Last time on The Shadow Club…
We got a boring history project from Mr Pearson! Boo!
Not only that, but Bethany said she had to be in our group, because she just couldn’t wait to discuss all her ideas about how the shadows work. In fact, she was so busy telling us, that when Mr Pearson asked what topic we’d chosen for our project, Max said we were doing the Middle Ages. The Middle Ages! I don’t know anything about that!
Bethany thinks that the shadows like negative energy, and we all agreed that Sanjeet was likely to be attacked again. Fortunately, we’ve been making friends with him, so that shouldn’t be a problem, but Bethany also thinks we all need weapons. Actually, it’s not a bad idea, but just what am I gonna choose?
Well, our school librarian, Mr Burne, says SHH! so much you could probably call it a weapon… but somehow, I don’t think he’d last against a shadow!
You can listen to the last episode of The Shadow Club at EasyStoriesInEnglish.com/Shadow7.
There’s no shadow fights there. Boring! Although maybe you could go back and tell Mr Pearson to give us less work? No? Worth a try!
Welcome to Easy Stories in English, the podcast that will take your English from OK to Good, and from Good to Great.
I am Ariel Goodbody, your host for this show. Today’s story is for pre-intermediate learners. The name of the story is The Shadow Club. This is chapter eight, Ready to Fight. You can find a transcript of the episode at EasyStoriesInEnglish.com/Shadow8. That’s EasyStoriesInEnglish.com/Shadow8. This contains the full story, as well as my conversation before it.
So on the week this episode comes out, I will be going to London. And this is going to be my first time in London since before coronavirus. Actually, I checked in my calendar and the last time I went to London was November 2019, almost two years ago. That feels kind of crazy.
Some people seem to assume from the podcast that I live in London, but I’ve never actually lived in London. I grew up in Bath, studied in Cambridge and now have moved down to the south-west of the country, but I’ve always really liked going to London, and I visited there a lot when I was a student.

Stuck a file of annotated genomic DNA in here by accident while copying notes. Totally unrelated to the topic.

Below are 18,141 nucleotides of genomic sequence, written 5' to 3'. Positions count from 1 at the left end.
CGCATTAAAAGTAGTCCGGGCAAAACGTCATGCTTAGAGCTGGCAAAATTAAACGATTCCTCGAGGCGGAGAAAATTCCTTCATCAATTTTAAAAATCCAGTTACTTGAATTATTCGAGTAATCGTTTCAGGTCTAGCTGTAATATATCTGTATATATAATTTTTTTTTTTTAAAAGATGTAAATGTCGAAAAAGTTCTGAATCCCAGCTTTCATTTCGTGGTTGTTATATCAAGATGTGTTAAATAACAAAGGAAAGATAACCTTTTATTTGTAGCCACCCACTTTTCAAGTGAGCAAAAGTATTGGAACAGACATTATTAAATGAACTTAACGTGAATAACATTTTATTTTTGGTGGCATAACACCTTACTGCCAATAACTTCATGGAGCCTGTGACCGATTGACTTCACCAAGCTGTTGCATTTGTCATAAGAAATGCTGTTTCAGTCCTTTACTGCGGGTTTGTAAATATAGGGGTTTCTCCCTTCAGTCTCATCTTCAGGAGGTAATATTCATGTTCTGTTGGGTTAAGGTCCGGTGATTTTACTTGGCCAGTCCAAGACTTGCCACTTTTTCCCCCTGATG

So the last time I was there was actually for a Spanish exam, which I failed, so that was really frustrating. But I just assumed that I must’ve been to London since then and the beginning of coronavirus. You know, I’m not the only one who’s experienced time changing and shifting around the covid-19 pandemic. It feels like it was years ago that I went for this exam.
This time, I’m going for something much more fun, which is the Frozen Broadway musical. So I bought tickets to see the Frozen musical last February, because it is one of my favourite films, but because of coronavirus, it was delayed twice, but I’m finally going to see it and I decided to make a longer trip out of it, so I’m also going to see some friends and family, and maybe even go out. Which is, um, kind of scary because I haven’t been out in, you know, years, let alone during the covid-19 pandemic.
So it’s gonna be scary and I’m a bit worried that being in a big city again will be overwhelming and there’ll just be so much going on, but I’m also excited, you know? I need a bit more excitement in my life right now.
Anyway, as I record this I am two weeks from having my second covid-19 vaccination. I got the Pfizer vaccination. So I am officially double-vaccinated and it’s been two weeks, which means I am safe to go out into the world and do as I want. So, yeah, I guess I’m kind of ‘going back to normal’ now. Obviously, not really. We probably will never get back to full normality after coronavirus, but I can start going out and shopping and doing things like before.
Which honestly feels so strange. I still wear a mask when I go into town, but most people don’t wear masks now in the UK, and I feel like I’m the weird one for wearing a mask in the street when there’s lots of people, but um, I’m just not ready to take the mask off, you know?
And also having just moved house, I don’t know, it just feels like I’m entering a new phase of my life. It’s kind of funny. When I was a student, I was very sociable, I did so many things, and then I kind of really went into my shell for a few years and, you know, well, I was transitioning, dealing with a lot of mental health stuff and, you know, reflecting a lot on my past. But now I’m ready to enter this new stage of my life and have a bit of fun! So yeah.
OK, I’ll just explain some words that are in today’s story.
When you play golf, you use a golf club, a long stick. There are different kinds of golf clubs. You use one golf club at the start, to hit the ball far, and then you use a different golf club when you are nearer to the hole.
A slingshot is a toy that many kids play with. Slingshots are made of wood, and they are in a Y-shape. Between the top of the Y-shape is a piece of elastic. You take a stone, or a metal ball, and pull it along the elastic, and then let go. The slingshot then fires, or shoots, the stone and hits something. Basically, it is a very simple weapon. Dennis the Menace is a famous British comic character who uses a slingshot.